Mugshots of the poet Osip Mandelstam taken by Stalin’s secret police. Mandelstam was to die in captivity on December 28, 1938. In the USSR his poems were banned, but his wife Nadezhda Mandelstam managed to preserve her husband’s creative heritage in two memoirs. Prior to the official publication, the memoirs circulated as a partisan “samizdat” version in the USSR.

In the post-digital age, memory is no longer a sacred private palace one visits, reviving youth dramas, emotional victories, and lost lovers. Today, to a much greater extent, it intimates a squatted house with doors wide open and floors dotted with amnesia pits. Against the backdrop of senseless wars, toothless environmental policies, and rapid life devaluation, memory has turned into a commodity, nostalgia into a political strategy, and memorization into a rare (and unnecessary?) skill gladly now delegated to machines.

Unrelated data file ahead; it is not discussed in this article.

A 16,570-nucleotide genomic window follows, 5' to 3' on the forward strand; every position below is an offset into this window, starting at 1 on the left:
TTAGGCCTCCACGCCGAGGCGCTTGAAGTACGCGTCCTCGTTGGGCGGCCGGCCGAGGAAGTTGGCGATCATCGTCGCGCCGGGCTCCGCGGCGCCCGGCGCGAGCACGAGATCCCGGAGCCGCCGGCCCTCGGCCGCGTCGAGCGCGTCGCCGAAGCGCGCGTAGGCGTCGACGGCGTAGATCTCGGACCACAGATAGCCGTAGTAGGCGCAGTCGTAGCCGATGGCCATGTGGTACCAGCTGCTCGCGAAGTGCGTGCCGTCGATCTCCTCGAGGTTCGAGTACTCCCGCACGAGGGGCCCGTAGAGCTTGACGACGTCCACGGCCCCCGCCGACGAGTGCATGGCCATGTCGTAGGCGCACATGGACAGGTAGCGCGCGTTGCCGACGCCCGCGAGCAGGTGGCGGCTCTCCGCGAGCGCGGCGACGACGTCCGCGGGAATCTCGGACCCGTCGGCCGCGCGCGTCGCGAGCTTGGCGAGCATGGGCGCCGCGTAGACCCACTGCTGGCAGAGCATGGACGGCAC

Misremembering is facilitated by the externalization of memories — a trend described by Joshua Foer in his book Moonwalking with Einstein. As Foer unpacks the history and culture of remembering, he illustrates the decline of memory with a survey conducted by researchers from Trinity Dublin College in which one-third of young Brits were unable to recite the digits to their own mobile phones. Foer writes, “With our blogs and tweets, digital cameras, and unlimited-gigabyte e-mail archives, participation in the online culture now means creating a trail of always present, ever searchable, unforgetting external memories that only grows as one ages.” Yes, keeping record of our lives has gotten easier. But is it an achievement to be proud of? Are we entrusting to our devices the ability to care and exercise control over our past?